Sunday, February 26, 2012

Nothing Really Matters To Me....

The title of this post is a line from Bohemian Rhapsody by Queen.

A reader wrote in and asked us to comment on the necessity of diagnosis and referenced a post by a medical student:

Just read a blog by I Am Not House at and it struck me as a great show topic for you guys.  Obviously in forensic psychiatry a diagnosis is the goal but what about in other treatment settings?

This is a good question, and recently I was consulted by an on older and wiser psychiatrist who asked me to consult on her patient, in part to figure out the diagnosis.  Wait, she's been seeing the patient and can't figure out the diagnosis and thinks I can?  And the patient has been treated with medications and she's well now, so I'm consulting on an asymptomatic patient to figure out the diagnosis.  "What difference does it make?"  I ask.  "She deserves a prognosis," I'm told.  Let me tell you, this is a very good psychiatrist with a lot of experience, and if she can't figure it out, I'm not going to be able to either.  And people may "deserve" a prognosis, but my crystal ball doesn't work so well, and personally, I'd like my own prognosis...for life in general...never mind a mental illness.

I have a secret to confess.  Please don't tell anyone because I think what I'm about to say is obvious and every one knows it, but it's total taboo to admit it.  This may be it for my psychiatric career, but at least I'll go out in a flame of honesty.  With very few exceptions, I could care less about psychiatric diagnoses.  I don't care what they put in the DSM-V.  I stick a code somewhere because I have to, but getting to an accurate diagnosis in psychiatry tells you next to nothing about prognosis, and diagnostic criteria are formed by a bunch of guys (not in even all in suits, I bet) arguing, and asking for public website input, it's not like looking for that hidden little tumor behind the kidney, where if you get the right piece and stick in under a microscope you can say "Ah, ha, high grade malignancy we need chemotherapeutic agent X."  

Treatment in psychiatry focuses on symptoms.  And hey, all our symptoms, with the exception of hallucinations and delusions (and even there...) and suicidality, are variants of normal states.  Where is the exact point at which someone who is a productive, energetic, & exuberant stops being a productive fast-tracker and becomes an mentally ill hypomanic?  At what point precisely does someone cross the line from creative, marvelous, and wonderful, to histrionic, melodramatic, and sick?  Find me that point. And find me that point so that it makes sense every single day, not just on Tuesdays or days when the stars line up right or when the patient is in the middle of a divorce. 

The truth is that if someone comes in complaining that they are sad and irritable and not enjoying anything and they have stresses that might explain this, but maybe not, and they really think there is something wrong, I don't sit there with a check list saying, nope, your Beck Depression Inventory is two points too low for you to meet criteria, you're not depressed.  And I don't keep a DSM in the office.  If someone complains of depression and I don't know how biologically based it is, I go through the options and if the person wants to try a medication, I'm fine with that.  If they come back and say "I didn't like that stuff,"  that's fine, too.  If I feel strongly that they need medicine, I say so.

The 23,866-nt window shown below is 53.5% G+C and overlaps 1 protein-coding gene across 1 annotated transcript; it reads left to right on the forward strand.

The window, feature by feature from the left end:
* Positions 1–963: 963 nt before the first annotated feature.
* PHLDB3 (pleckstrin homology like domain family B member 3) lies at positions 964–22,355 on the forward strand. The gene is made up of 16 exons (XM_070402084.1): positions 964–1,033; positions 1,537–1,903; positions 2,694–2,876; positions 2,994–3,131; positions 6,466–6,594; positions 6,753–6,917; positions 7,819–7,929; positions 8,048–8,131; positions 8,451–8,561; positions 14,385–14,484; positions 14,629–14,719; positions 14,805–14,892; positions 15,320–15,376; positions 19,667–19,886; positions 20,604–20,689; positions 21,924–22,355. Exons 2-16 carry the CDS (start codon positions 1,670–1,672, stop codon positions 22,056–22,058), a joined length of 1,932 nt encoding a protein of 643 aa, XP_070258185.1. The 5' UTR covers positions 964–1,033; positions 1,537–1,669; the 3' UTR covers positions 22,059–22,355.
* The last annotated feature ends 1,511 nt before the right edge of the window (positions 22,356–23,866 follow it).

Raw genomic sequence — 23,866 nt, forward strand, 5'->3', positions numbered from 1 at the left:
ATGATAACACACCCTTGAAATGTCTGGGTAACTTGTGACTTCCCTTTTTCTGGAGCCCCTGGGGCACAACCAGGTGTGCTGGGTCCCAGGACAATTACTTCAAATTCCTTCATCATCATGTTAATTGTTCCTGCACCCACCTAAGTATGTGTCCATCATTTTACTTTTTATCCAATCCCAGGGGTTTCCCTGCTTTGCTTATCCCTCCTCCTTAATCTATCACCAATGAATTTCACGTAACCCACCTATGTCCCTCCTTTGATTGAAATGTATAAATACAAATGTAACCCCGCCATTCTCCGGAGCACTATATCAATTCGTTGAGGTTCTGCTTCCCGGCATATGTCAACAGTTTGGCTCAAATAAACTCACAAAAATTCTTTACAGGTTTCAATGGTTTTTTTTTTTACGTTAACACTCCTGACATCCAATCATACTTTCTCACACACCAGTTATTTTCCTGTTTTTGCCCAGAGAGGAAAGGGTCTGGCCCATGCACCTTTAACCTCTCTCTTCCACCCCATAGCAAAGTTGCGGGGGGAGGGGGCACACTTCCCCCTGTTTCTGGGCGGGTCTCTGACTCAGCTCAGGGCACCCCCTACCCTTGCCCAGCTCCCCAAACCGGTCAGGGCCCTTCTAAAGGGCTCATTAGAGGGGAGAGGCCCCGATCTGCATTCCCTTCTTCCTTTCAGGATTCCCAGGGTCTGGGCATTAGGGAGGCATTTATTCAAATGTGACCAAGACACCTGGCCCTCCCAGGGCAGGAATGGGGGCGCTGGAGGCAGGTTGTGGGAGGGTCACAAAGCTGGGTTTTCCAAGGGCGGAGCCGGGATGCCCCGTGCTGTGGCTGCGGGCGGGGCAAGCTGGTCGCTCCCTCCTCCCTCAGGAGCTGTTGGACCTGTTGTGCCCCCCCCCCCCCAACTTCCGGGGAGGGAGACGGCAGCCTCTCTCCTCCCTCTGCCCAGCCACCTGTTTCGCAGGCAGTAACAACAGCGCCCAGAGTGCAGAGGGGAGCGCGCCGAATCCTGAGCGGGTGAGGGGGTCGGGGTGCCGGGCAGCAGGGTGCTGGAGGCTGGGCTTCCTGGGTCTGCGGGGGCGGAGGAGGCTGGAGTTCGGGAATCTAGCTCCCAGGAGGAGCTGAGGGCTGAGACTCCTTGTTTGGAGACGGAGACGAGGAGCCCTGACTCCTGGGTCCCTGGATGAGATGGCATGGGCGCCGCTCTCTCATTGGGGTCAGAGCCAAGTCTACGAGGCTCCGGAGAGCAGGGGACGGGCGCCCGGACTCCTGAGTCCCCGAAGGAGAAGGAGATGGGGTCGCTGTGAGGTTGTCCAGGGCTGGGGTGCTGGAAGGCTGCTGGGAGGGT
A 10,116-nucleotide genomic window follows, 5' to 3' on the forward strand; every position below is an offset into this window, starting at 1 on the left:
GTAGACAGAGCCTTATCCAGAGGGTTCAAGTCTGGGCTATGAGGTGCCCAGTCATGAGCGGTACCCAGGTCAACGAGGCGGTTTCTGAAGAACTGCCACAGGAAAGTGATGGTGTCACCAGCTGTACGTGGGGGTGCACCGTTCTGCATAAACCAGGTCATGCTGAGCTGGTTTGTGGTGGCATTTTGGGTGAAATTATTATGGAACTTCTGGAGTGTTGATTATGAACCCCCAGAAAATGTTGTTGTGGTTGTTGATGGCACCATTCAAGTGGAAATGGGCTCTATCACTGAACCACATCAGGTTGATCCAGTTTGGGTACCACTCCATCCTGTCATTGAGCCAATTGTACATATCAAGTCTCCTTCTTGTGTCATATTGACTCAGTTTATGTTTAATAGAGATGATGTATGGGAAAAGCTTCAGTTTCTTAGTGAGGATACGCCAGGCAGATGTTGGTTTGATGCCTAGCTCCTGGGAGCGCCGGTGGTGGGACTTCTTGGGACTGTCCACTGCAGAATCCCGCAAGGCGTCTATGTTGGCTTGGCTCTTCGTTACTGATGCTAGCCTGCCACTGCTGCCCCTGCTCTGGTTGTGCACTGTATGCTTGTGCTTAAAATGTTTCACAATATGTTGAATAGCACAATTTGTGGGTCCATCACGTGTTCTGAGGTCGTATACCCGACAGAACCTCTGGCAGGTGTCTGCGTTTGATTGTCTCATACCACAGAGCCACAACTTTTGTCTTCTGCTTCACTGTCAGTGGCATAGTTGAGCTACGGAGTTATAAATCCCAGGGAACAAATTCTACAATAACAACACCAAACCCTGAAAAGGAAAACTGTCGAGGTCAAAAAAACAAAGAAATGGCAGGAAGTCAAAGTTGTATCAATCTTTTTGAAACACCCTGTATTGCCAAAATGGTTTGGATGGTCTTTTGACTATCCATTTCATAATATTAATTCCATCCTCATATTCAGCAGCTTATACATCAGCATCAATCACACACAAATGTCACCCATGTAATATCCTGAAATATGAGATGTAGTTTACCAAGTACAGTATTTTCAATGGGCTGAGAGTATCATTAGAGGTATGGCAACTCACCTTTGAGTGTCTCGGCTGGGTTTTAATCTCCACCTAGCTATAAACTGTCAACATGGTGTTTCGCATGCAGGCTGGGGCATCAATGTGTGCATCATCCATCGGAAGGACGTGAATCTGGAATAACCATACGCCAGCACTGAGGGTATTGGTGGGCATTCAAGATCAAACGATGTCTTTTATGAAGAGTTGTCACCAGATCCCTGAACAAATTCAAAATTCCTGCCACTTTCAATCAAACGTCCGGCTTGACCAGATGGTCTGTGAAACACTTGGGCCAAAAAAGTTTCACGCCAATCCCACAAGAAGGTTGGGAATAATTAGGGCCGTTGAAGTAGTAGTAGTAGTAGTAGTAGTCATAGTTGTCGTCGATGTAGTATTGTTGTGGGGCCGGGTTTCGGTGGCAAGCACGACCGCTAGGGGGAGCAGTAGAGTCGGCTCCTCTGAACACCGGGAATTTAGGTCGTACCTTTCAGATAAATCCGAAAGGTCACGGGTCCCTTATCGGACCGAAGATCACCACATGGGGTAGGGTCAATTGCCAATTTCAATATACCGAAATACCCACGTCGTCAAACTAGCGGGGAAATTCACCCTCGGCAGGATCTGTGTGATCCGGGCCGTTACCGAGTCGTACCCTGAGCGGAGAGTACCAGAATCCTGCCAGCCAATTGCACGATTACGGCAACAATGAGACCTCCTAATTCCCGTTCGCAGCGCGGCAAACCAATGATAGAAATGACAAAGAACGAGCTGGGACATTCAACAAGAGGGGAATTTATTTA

Prognosis, from what I can tell, doesn't depend very much on the diagnosis.  People who get sick at young ages and never pull lives together to work and to love, don't tend to do as well.  Some people get horribly sick and can't function, but then they get better.  Even if they show up really, really ill, people with episodic illnesses have episodes: they get better. until the next episode and the work of treatment becomes preventing the episodes or catching them early.  People with chronic illnesses don't do as well as people with episodic illnesses.  And some people have chronic symptoms but function just fine in the world anyway.  By my count, they do well, too.  I tend to be an optimist.  And some of the people I feel more pessimistic about prove me wrong and they do fine, too.

I guess the one place where diagnosis matters is with regard to giving a person an anti-depressant who has clear cut bipolar disorder.  But you've heard my thoughts on the Bipolar Diagnosis.  Antidepressants can destabilize people and they do better on mood stabilizers, if it is bipolar disorder.  But figuring out if someone is hypomanic, versus anxious, versus having attentional problems, versus being a fast-talking, high energy soul is hard.  And I'm always a bit worried when I stop an anti-psychotic agent on someone who has been psychotic, but if they want to try stopping, and the last episode didn't endanger anyone, then I may decide it's worth a risk.  I suppose the shrinky world would have us think that this is safer if they have a mood disorder then if they have schizophrenia, but since we seem to have trouble making that distinction, who knows.

Yup, I stick something on the form so people can get reimbursed by their insurance, and if they actually meet criteria for a diagnosis, it might even be the right diagnosis.  But is there a law somewhere that says every single person who presents in distress to a psychiatrist must have symptoms that come in a matter that neatly fits into one of our diagnostic entities?  To hear people talk, you'd think that everyone simply must make it into one of those boxes and if they don't, there is something wrong that the clinician didn't get the right diagnosis, not the possibility that the patient's symptoms just don't get explained by our artificial criteria.  

You can fire me now.